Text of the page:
Night Sun – Mournin’ : Kraut / Prog / Doom / boogie cool.

Any regulars to this blog know that I have a very very soft and welcoming spot for prog and krautrock. Maybe its a gen x thing.  I’m not sure where it comes from.   Like absolutely every other musical genre without exception, the truly great prog music was hidden and acting as influence to the music that filtered through the deeply conservative mediums of television, radio, and label distribution.  (Im starting to think music is the most conservative of all the artistic outlets – particularly when you see the control over what the ‘public’ has access to.)

Today’s little gem is another of these stunning background numbers.

Night Sun were a German heavy prog/metal band consisting of Bruno Schaab (vocals, bass), Walter Kirchgassner (guitar), Knut Rossler (organ, piano, trumpet, bassoon) and Ulrich Staudt (drums).

Just check this out:

HOW freakin’ cool is that?

Their only album, Mournin’, was released in 1972 on Polydor’s Zebra label. Schaab’s vocals recalled the screams of Ian Gillan from Deep Purple. The group played a loud, Deep Purple/Black Sabbath/Led Zeppelin style rock, with a characteristic “heavy progressive” instrumentation of twin guitars, organ, bass and drums. The album was produced by Konrad Plank (whose production credits includeKraftwerk’s early output and Ash Ra Tempel) at the Windrose Studio, Hamburg.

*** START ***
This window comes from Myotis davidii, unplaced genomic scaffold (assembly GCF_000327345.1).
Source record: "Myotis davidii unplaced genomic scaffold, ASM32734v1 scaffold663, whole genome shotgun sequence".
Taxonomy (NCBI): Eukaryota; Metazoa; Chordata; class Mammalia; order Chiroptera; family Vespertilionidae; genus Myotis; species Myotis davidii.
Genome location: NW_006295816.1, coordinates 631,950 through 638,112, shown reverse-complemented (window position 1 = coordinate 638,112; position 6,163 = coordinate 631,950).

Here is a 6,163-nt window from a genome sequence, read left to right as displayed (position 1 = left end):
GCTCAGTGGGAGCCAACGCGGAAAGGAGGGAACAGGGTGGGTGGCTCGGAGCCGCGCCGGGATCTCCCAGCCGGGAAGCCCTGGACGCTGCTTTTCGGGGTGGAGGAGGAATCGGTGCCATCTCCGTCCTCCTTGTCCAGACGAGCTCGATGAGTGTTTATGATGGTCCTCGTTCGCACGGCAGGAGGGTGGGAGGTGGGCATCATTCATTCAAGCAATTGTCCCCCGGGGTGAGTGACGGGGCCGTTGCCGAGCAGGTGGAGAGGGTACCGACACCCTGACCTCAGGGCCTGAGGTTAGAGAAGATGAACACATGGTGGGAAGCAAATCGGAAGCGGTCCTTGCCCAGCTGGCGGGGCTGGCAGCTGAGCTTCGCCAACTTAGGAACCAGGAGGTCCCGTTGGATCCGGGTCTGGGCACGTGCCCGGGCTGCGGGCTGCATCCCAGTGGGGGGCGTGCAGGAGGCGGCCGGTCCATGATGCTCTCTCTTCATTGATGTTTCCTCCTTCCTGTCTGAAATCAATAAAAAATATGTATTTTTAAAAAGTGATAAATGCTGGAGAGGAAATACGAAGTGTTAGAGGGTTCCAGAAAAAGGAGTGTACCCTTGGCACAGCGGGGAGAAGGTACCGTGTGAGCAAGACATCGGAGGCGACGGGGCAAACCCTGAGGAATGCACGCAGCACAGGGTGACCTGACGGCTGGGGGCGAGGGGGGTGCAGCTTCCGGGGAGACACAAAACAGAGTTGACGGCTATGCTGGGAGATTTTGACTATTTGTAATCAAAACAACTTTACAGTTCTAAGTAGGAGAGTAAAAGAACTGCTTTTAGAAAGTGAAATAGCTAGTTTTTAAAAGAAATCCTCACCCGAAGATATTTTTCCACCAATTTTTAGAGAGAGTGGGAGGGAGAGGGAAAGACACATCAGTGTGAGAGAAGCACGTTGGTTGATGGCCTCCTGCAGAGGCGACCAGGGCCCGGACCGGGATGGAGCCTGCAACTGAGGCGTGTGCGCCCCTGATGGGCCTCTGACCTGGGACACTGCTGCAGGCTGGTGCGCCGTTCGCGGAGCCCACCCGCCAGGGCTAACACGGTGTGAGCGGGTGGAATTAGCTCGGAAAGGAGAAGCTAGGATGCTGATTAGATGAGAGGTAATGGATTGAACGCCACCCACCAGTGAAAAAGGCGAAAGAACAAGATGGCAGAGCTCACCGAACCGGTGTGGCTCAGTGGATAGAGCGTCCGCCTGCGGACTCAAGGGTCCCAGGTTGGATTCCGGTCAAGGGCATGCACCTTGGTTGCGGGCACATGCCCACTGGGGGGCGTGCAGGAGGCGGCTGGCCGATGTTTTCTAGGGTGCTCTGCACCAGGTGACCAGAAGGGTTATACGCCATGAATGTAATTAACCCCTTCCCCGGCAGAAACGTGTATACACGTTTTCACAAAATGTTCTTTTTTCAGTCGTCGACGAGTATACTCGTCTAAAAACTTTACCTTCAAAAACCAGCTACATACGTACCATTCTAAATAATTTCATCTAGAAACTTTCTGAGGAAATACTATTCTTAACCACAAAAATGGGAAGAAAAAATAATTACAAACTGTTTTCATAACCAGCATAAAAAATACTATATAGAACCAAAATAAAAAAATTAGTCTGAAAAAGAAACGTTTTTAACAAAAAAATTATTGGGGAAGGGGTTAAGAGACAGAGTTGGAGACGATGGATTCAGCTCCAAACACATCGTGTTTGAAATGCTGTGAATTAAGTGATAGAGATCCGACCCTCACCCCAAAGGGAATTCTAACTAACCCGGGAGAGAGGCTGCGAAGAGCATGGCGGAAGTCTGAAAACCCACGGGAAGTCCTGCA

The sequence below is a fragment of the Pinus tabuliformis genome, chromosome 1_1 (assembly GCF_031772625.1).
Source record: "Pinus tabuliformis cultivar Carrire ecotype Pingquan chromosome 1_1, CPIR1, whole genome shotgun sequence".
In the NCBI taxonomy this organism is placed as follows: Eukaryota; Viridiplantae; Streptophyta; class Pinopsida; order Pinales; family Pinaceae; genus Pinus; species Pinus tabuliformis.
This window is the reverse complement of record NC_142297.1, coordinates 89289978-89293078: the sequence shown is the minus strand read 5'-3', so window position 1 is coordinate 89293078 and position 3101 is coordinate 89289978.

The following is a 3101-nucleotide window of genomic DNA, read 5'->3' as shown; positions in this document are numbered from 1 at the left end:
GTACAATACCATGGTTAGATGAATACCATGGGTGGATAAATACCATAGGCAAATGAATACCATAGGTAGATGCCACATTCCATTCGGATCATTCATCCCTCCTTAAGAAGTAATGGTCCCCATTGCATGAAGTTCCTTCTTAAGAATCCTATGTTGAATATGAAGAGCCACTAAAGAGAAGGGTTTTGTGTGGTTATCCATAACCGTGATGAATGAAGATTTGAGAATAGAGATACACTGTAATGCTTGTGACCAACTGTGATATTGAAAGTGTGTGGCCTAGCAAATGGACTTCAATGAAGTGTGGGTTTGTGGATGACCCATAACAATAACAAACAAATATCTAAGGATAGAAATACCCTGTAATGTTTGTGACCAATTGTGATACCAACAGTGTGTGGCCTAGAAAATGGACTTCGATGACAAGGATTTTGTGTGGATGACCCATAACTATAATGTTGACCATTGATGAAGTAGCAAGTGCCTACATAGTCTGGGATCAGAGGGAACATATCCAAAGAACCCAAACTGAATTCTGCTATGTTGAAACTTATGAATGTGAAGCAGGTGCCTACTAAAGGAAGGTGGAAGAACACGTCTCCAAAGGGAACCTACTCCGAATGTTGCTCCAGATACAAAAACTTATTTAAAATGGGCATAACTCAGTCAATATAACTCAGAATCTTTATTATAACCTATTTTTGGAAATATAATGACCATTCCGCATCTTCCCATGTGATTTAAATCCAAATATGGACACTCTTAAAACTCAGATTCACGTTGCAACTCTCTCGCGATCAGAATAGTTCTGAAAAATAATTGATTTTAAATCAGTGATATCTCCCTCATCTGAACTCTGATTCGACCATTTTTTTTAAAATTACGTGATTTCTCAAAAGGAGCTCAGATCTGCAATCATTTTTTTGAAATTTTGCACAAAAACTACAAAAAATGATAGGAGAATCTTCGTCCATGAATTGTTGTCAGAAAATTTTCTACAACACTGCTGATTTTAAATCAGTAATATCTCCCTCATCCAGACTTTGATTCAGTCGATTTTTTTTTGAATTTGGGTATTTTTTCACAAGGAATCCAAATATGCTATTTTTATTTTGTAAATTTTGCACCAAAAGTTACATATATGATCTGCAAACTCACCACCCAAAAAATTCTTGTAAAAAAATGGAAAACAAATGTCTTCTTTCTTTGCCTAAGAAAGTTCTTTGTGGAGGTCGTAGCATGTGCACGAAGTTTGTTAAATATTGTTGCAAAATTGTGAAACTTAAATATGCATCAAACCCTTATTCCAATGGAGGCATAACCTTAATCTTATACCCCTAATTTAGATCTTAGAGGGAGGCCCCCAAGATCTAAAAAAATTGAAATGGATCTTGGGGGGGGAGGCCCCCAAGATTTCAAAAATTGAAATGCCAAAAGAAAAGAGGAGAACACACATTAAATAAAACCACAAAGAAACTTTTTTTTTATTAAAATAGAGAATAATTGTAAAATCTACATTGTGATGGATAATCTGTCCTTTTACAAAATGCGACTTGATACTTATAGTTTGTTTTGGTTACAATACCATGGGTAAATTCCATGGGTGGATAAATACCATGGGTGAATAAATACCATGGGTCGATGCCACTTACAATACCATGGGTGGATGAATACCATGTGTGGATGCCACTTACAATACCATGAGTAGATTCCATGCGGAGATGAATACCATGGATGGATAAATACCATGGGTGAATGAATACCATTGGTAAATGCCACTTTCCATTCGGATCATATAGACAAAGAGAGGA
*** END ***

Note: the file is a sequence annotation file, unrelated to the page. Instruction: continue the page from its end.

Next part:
Here’s the track listing:

Songs / Tracks Listing

1. Plastic shotgun (2:34)

2. Crazy woman (4:22)

3. Got a bone of my own (7:45)

4. Slush pan man (4:25)

5. Living with the dying (5:31)

6. Come down (5:48)

7. Blind (4:24)

8. Nightmare (3:16)

9. Don’t start flying (3:07)

Total Time: 41:12

With their sudden shifts of rhythm structures, guitar-with-organ riffing style and some studio effects, particularly phasing, Night Sun fortunately never went too close to the ordinary boogie and rock’n’roll trap. What you have here is terrific instrumental battles and screaming vocals.

Night Sun’s origins lay in the late 1960s jazz band Take Five who were popular in the Rhine Neckar Area of Germany.

Take Five consisted of Werner “Steff” Stephan (vocals), Edmund Seiboth (trumpet), Knut Rössler (saxes/trombone/flute/keyboards), Freddie Münster (saxes), Frieder Schmitt (keyboards/voc), Hans Brandeis (guitar/vocals), Torsten duke (bass/vocals) and Karl-Heinz weber (drums).

The album opens with “Plastic Shotgun,” a strangely syncopated stop-go explosiveness, both guitar and organ ablaze with intensity and is over before you’ve ingested it. “Crazy Woman” also features an awesome organ and guitar battle and some nifty psychedelic drumming. “Got A Bone Of My Own” is a prog-a-rific instrumental; “Slush Pan Man” has some great mid-tempo sludgy riffs and a pounding organ. “Nightmare” is by far the sickest thing you’ll find on this album — a hopping mad display of riffage and groove – a veritable sound orgasm pulsing with heated life.  It’s a fun thrilling album – just like so much music that was produced in this particular year.  Enjoy the little bits posted here and see if you can land yourself a copy. Its a must for any good prog / kraut collection.  (I got help from Mad Hatter Music for this part of the review)